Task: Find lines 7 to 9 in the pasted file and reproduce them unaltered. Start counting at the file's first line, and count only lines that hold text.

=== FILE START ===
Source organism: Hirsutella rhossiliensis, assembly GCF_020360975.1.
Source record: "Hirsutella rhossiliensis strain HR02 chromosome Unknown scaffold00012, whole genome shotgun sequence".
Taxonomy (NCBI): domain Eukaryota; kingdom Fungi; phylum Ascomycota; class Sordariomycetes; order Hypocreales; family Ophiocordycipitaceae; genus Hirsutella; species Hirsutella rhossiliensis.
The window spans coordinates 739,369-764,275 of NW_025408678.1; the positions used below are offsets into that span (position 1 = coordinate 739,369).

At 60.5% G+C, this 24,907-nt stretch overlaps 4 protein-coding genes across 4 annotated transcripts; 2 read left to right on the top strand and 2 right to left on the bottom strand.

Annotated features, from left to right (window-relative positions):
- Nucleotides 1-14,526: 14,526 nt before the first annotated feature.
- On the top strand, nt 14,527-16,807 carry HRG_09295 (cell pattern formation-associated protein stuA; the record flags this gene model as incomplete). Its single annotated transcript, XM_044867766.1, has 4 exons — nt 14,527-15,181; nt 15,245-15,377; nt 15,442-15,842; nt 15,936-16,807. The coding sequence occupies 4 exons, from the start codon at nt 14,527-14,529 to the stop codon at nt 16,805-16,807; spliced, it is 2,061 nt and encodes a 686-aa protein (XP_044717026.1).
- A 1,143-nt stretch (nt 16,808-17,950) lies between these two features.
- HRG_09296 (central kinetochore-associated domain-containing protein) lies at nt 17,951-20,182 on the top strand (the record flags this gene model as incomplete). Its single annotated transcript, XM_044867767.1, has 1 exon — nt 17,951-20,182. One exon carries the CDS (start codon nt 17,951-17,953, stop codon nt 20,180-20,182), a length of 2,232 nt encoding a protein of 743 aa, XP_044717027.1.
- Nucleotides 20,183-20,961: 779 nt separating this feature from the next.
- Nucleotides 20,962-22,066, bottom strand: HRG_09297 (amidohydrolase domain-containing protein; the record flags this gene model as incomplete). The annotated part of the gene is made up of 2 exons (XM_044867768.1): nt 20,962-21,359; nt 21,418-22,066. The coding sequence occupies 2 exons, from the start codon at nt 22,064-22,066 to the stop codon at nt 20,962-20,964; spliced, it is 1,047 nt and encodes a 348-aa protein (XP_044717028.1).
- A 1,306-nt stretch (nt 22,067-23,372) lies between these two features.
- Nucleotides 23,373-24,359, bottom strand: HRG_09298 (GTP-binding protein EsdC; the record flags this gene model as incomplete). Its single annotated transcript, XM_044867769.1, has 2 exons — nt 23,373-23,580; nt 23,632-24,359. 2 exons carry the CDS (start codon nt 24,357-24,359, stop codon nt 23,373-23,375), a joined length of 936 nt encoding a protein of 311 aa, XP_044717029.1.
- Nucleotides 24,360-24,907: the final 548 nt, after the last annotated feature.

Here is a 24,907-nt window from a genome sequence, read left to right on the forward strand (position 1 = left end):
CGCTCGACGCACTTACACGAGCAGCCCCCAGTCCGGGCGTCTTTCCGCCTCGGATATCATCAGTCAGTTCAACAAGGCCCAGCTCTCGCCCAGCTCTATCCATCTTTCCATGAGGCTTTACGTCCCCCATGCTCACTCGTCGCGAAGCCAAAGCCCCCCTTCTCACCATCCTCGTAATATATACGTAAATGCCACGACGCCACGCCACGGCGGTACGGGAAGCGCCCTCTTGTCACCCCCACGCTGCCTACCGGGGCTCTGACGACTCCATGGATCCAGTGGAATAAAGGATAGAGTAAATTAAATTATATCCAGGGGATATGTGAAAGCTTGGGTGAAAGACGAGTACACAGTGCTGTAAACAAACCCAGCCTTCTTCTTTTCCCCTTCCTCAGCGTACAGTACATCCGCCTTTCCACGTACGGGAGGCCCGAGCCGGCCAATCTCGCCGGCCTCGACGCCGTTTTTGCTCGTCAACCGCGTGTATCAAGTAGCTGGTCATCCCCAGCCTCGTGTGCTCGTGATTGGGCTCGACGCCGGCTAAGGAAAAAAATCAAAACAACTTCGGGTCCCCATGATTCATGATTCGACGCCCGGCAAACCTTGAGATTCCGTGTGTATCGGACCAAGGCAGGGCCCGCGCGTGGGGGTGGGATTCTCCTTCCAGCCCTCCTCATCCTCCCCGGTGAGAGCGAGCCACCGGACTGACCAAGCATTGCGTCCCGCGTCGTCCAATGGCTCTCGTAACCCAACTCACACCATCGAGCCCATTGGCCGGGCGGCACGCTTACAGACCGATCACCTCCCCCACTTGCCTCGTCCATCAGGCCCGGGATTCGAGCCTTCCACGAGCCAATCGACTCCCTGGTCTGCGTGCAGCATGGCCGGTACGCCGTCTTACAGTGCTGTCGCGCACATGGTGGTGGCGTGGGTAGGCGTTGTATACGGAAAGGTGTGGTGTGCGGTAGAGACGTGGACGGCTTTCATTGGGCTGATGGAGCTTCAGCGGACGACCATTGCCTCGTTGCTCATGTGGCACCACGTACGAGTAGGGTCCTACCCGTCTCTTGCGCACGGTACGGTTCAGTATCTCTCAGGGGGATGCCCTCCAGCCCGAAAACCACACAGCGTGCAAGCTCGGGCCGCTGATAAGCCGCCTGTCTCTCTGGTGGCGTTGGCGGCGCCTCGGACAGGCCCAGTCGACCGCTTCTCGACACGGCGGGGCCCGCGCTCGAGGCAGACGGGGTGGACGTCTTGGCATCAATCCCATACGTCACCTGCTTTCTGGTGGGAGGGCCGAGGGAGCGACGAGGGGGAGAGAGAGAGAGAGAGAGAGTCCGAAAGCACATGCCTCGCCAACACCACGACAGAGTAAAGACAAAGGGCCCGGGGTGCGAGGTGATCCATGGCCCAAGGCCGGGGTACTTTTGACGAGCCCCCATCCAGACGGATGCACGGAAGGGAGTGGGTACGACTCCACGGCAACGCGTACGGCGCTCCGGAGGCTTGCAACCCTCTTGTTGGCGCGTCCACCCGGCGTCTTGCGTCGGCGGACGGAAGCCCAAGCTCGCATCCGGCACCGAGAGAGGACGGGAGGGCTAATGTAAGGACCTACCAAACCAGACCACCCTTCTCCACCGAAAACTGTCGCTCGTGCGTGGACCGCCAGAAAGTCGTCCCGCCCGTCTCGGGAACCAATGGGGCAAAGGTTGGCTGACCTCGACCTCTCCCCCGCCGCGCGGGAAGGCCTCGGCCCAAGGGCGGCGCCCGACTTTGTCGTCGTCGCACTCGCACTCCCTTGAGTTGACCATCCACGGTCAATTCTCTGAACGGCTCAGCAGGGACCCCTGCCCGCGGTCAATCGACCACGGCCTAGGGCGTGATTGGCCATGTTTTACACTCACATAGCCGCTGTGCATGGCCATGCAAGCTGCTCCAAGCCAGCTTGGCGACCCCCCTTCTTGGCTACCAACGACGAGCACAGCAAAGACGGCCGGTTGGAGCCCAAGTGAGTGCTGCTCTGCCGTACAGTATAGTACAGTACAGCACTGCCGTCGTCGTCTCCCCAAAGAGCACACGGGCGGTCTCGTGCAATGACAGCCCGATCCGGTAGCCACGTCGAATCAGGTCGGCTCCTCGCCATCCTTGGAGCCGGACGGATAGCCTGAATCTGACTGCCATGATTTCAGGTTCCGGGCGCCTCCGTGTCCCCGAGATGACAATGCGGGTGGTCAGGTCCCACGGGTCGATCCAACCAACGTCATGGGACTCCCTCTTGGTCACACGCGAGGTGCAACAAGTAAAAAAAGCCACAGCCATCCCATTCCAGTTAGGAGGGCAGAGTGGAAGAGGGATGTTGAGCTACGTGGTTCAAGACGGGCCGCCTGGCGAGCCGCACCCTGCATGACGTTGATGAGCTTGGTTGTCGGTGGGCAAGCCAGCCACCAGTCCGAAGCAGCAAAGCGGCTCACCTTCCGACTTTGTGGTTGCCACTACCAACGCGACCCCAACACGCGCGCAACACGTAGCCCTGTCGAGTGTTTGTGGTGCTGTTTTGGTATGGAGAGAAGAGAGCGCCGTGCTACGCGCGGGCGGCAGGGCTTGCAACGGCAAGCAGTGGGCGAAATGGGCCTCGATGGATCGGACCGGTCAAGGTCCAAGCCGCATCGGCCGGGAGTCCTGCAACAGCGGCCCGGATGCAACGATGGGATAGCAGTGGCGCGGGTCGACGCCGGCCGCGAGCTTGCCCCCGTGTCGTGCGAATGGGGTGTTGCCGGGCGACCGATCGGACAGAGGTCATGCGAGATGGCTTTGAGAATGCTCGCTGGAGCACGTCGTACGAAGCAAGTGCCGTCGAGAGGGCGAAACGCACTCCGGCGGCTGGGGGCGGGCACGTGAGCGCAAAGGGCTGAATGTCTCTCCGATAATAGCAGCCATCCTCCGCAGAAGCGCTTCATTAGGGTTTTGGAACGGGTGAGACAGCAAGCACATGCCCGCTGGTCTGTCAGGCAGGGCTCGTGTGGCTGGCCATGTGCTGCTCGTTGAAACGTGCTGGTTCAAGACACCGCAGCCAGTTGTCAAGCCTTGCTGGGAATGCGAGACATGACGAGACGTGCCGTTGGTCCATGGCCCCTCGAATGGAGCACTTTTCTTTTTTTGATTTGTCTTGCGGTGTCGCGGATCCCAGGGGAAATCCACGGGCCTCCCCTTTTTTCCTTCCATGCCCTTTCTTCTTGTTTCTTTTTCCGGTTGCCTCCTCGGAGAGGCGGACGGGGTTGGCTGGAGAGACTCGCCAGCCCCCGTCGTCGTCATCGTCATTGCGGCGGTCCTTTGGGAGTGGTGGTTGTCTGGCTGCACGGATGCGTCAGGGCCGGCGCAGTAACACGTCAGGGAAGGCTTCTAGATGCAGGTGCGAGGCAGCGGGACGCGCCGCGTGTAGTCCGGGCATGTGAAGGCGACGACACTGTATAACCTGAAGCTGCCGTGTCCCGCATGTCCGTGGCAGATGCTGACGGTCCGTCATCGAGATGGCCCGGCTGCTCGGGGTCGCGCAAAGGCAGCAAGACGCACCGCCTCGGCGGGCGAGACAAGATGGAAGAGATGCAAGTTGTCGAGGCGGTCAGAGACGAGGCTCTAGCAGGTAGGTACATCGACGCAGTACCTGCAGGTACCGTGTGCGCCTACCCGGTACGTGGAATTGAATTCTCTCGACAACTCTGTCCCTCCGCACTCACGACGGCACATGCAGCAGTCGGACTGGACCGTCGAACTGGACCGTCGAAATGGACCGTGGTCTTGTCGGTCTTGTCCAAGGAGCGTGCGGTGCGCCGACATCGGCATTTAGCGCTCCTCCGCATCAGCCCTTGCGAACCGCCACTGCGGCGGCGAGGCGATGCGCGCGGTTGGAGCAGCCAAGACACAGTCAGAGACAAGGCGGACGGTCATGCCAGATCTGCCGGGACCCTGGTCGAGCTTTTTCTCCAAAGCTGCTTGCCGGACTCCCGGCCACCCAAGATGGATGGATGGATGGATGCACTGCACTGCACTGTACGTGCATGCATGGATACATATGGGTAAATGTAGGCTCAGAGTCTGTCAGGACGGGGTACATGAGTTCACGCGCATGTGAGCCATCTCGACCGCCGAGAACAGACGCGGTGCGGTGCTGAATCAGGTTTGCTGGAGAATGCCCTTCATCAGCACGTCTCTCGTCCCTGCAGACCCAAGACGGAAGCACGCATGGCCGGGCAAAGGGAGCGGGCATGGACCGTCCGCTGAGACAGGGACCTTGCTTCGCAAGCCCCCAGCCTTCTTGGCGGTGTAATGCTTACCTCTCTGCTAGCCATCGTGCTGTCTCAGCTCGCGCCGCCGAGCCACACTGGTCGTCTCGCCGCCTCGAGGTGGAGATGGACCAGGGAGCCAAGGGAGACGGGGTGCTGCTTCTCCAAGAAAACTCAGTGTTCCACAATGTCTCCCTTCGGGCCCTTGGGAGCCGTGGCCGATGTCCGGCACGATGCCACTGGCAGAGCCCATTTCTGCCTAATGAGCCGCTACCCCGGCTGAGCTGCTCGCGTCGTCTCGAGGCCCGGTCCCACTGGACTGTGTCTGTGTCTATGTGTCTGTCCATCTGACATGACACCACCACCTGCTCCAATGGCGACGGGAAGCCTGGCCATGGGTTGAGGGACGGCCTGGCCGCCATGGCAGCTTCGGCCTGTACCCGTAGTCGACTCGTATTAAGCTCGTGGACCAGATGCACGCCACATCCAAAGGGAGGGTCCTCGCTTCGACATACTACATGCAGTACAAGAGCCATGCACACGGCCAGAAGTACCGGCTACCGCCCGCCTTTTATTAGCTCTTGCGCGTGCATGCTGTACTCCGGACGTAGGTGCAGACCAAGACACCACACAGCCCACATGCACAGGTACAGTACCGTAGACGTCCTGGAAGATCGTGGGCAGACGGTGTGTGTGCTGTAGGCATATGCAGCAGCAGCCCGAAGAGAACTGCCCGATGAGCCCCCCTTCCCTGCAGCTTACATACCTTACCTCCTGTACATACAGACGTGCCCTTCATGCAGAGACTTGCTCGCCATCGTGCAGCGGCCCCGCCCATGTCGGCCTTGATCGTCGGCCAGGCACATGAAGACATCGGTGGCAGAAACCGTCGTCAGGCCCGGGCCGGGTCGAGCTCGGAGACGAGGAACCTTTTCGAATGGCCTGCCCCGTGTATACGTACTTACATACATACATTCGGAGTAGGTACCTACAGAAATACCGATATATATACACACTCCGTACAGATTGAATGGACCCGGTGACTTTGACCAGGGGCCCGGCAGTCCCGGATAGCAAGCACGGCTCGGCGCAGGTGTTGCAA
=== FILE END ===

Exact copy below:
- Nucleotides 1-14,526: 14,526 nt before the first annotated feature.
- On the top strand, nt 14,527-16,807 carry HRG_09295 (cell pattern formation-associated protein stuA; the record flags this gene model as incomplete). Its single annotated transcript, XM_044867766.1, has 4 exons — nt 14,527-15,181; nt 15,245-15,377; nt 15,442-15,842; nt 15,936-16,807. The coding sequence occupies 4 exons, from the start codon at nt 14,527-14,529 to the stop codon at nt 16,805-16,807; spliced, it is 2,061 nt and encodes a 686-aa protein (XP_044717026.1).
- A 1,143-nt stretch (nt 16,808-17,950) lies between these two features.